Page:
I had completed my Night Qualification in January at Gloucester, but not used it since then. It is possible to fly from Lyneham after sunset, but first you need to be checked out by an instructor. Familiarisation with the local procedures and visual references is extremely useful for any night destination, and it also helped remind me of the differences.
It’s also required to have approval for each trip from both Operations and Air Traffic Control – this is after all a full military airport and pleasure flights rightly don’t take precedence.
With permission granted, the flight nearly didn’t happen for three reasons:
- The weather was almost too much. The wind was very strong and crosswind limits were right on the cross wind limits for the aircraft, but forecast to improve. A quick chat with the met forecaster confirmed it was about to drop. Visibility and cloud level were very good.
- The squadron had scheduled some night exercises, which were due to start at 9pm. This would have shortened the flight to about 30 minutes, not ideal but enough to make it worthwhile. However, once we were airborne, we learnt they planned to go elsewhere and we only had to bimble around to the south for a few minutes while they took off.
- The plane we were due to fly had a faulty rear light. Fortunately we were able to use one of the others instead which was fully serviceable.
Equipment wise, I had brought two torches – one large one and a headband that I’ve had for many years. Roger suggested that one with a red light might be best, and these can be bought for a small sum on eBay and elsewhere. He kindly lent me his spare for the flight.
The flight briefing included explaining what the runway would look like on final approach – I could expect to see a “string of pearls”. If they are too bunched up, then we’d be too low; too strung out, then too high. We also marked up the chart with blakc ink circling all the major towns and other features we would be likely to see. Distances from Lyneham were also written on the chart, so we could compare this with the instruments.
After pre-flighting the aircraft in the last of the daylight, we setup all the nav instruments. Lyneham has an NDB and DME, but don’t have a receiver for the TACAN (a military version of the VOR).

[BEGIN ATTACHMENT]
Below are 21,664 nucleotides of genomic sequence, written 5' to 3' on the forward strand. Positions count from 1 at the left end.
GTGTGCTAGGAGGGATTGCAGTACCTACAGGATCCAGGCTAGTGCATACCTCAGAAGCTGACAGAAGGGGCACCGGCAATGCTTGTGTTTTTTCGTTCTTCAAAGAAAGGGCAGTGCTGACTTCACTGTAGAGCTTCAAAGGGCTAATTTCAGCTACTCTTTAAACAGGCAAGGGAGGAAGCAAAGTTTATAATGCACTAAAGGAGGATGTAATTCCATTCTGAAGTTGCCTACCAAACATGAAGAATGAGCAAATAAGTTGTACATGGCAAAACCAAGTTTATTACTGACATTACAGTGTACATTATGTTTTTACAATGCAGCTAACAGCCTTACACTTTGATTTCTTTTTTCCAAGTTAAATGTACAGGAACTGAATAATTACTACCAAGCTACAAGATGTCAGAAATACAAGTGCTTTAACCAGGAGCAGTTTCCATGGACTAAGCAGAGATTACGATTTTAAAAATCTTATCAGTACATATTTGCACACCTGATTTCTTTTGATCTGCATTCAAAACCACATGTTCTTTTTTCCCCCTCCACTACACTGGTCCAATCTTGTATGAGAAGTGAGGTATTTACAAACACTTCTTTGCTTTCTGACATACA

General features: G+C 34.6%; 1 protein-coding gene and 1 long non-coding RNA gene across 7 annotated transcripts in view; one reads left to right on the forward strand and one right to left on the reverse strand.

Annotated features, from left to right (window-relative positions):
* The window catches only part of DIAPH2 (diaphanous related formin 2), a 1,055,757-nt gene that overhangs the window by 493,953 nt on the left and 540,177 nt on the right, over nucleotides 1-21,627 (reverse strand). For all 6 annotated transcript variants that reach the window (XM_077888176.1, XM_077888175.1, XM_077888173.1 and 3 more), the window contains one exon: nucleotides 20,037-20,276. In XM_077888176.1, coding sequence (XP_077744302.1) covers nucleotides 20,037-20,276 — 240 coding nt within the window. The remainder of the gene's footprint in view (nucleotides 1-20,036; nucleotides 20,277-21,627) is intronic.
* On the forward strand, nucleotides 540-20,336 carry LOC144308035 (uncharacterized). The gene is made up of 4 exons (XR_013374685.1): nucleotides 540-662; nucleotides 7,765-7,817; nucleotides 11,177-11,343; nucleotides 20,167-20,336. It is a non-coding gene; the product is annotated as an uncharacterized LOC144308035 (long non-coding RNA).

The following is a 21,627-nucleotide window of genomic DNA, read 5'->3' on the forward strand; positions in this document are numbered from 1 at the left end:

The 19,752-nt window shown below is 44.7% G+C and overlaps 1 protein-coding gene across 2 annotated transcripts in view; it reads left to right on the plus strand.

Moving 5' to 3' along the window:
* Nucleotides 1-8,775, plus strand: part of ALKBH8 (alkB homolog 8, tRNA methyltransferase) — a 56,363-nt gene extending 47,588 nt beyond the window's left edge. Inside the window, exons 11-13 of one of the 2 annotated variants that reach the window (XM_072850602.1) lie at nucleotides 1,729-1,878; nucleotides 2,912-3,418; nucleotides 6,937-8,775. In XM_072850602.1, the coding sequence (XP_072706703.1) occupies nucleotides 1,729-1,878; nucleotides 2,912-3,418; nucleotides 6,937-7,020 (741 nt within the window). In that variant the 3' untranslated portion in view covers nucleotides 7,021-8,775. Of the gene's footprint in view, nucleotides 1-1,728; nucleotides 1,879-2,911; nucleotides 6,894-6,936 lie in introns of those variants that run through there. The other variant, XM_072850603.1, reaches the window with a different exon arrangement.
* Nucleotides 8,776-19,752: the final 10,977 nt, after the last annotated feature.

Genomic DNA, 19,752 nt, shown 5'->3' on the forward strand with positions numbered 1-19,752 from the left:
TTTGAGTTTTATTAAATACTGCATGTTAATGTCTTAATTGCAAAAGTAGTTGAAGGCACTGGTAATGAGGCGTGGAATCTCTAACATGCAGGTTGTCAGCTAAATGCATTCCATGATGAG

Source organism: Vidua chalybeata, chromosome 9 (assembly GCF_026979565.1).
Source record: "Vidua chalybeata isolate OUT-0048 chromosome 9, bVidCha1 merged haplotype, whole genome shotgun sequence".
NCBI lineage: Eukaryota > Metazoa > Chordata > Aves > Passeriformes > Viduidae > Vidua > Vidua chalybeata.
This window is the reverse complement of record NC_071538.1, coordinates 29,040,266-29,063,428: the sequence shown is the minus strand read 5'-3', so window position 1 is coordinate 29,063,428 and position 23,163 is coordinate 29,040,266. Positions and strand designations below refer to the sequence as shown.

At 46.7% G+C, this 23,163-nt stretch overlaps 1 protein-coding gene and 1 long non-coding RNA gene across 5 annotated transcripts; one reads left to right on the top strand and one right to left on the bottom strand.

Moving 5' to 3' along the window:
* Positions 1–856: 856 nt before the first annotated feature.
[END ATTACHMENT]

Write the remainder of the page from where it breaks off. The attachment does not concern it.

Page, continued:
Taking off, the string crosswind required a lot of aileron. We climbed to 3000 feet and headed southwest down to Melksham. In such a clear night, we could easily identify Chippenham, Swindon, the Membury mast and even both Severn bridges.
After about half an hour bimbling around, spotting the landmarks, looking at the navigation instruments and especially checking we could see the runway, we returned for a left base join for 24, with the strong crosswind right on limits. The instructor asked for the surface wind several times and as we were approaching at about 200 feet decided we should go around. A first landing at night in strong blustery crosswind wasn’t perhaps such a good idea. My approach line wasn’t perfect either, so instead we asked to circle round to land on 36 where the crosswind would be more favourable.
After a much better approach and good crosswind landing, we taxied back to base.
A learning point for me here was to estimate the heading to compensate for the crosswind (calculating it in your head) and setting it on the heading bug before the turn so you have something to aim for.
We put everything way and logged 1 hour 5 mins.
For next time, I am now allowed to go solo at night from Lyneham and am now also current again to take passengers at night for the next 90 days. It might come in handy for a late return from a distant trip. Roger recounted the tale of another club member who had been delayed due to a technical fault – by the time he was ready to take off again, he would not have been able to make it back before night. Without the night qualification, he had no choice but to stay over and return the next day.
I think next time a night solo to the Severn Bridges and back might be a good next step to build my confidence.